Newberry Electric crew headed to AL to help with more than 77,000 customers without power

Newberry Electric crew headed to AL to help with more than 77,000 customers without power

COLUMBIA, S.C. (WIS) - Several South Carolina power crews are headed to Alabama to help with power restorations. This includes a five-man team from Newberry Electric Cooperative. That team left around 6 a.m., Friday, Sept. 18.

The teams will be assisting Baldwin EMC, which services about 80,000 customers. At last check, more than 77,600 of those customers are without power.

Nick Shealy is the vice president of engineering and operations with Newberry Electric Co-op. He says it’s part of a mutual aid agreement among various electric co-ops to help one another out in times of need. A crew from Newberry was just in Louisiana at the end of August helping out after Hurricane Laura.

Now, the Newberry electric company is sending a crew to Summerdale, AL, where the Baldwin EMC headquarters are located. This is about 20 miles north of Gulf Shores, AL where Hurricane Sally made landfall as a category two.

With so many outages, Shealy says power restorations could take several weeks to complete.

Foreman Garrett Felker will be leading the Newberry Electric crew headed to AL. He says he’s assisted with out-of-state projects like this as many as 10 times, and says it’s not an easy job.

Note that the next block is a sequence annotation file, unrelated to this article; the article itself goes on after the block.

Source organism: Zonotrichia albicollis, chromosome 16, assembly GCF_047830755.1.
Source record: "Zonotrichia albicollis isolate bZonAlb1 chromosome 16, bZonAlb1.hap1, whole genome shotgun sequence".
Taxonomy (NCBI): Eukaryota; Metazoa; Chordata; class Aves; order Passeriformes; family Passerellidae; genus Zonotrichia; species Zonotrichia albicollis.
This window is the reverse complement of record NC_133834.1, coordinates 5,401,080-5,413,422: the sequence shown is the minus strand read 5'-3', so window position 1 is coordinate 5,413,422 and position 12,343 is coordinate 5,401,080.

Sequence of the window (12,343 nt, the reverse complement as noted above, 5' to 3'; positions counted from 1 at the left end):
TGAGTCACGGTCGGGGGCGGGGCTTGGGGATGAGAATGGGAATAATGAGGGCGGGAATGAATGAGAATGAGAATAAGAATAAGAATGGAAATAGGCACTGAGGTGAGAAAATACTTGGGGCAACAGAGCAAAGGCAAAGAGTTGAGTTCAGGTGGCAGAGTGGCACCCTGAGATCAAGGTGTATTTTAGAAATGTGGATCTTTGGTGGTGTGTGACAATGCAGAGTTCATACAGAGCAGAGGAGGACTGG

“It’s just not flipping a switch. It takes process. It takes time, it takes time to rebuild the stuff, get wire back in the air, poles set, changed out, whatever needs to be done,” said Felker.

Shealy agrees that, “It’s an astronomical job ahead of them. It’s going to be very time consuming because these guys don’t know the area, first and foremost, but they know how to put up power lines. It’s very time consuming. They’re looking at four to six weeks, I would say, before they get total power restored.”

The crew will stay 10 days and then be relieved by another crew from Newberry.

The men will be living in mobile units, sleeping on cots and working 16-hour days, according to Shealy. Still, he says anytime he asks for volunteers to help with these out-of-state jobs, there is never a shortage of people willing to help.

“I ask for volunteers and I have to turn down half the people every time. As when I was on a crew, everybody wants to go help another co-op. It’s just the pride in their job. You’ve got to be born with this in your blood. That’s just the way it is to be a lineman. You want to see the lights come back on and make somebody happy.”

The men stood in a circle of prayer before heading to Alabama.

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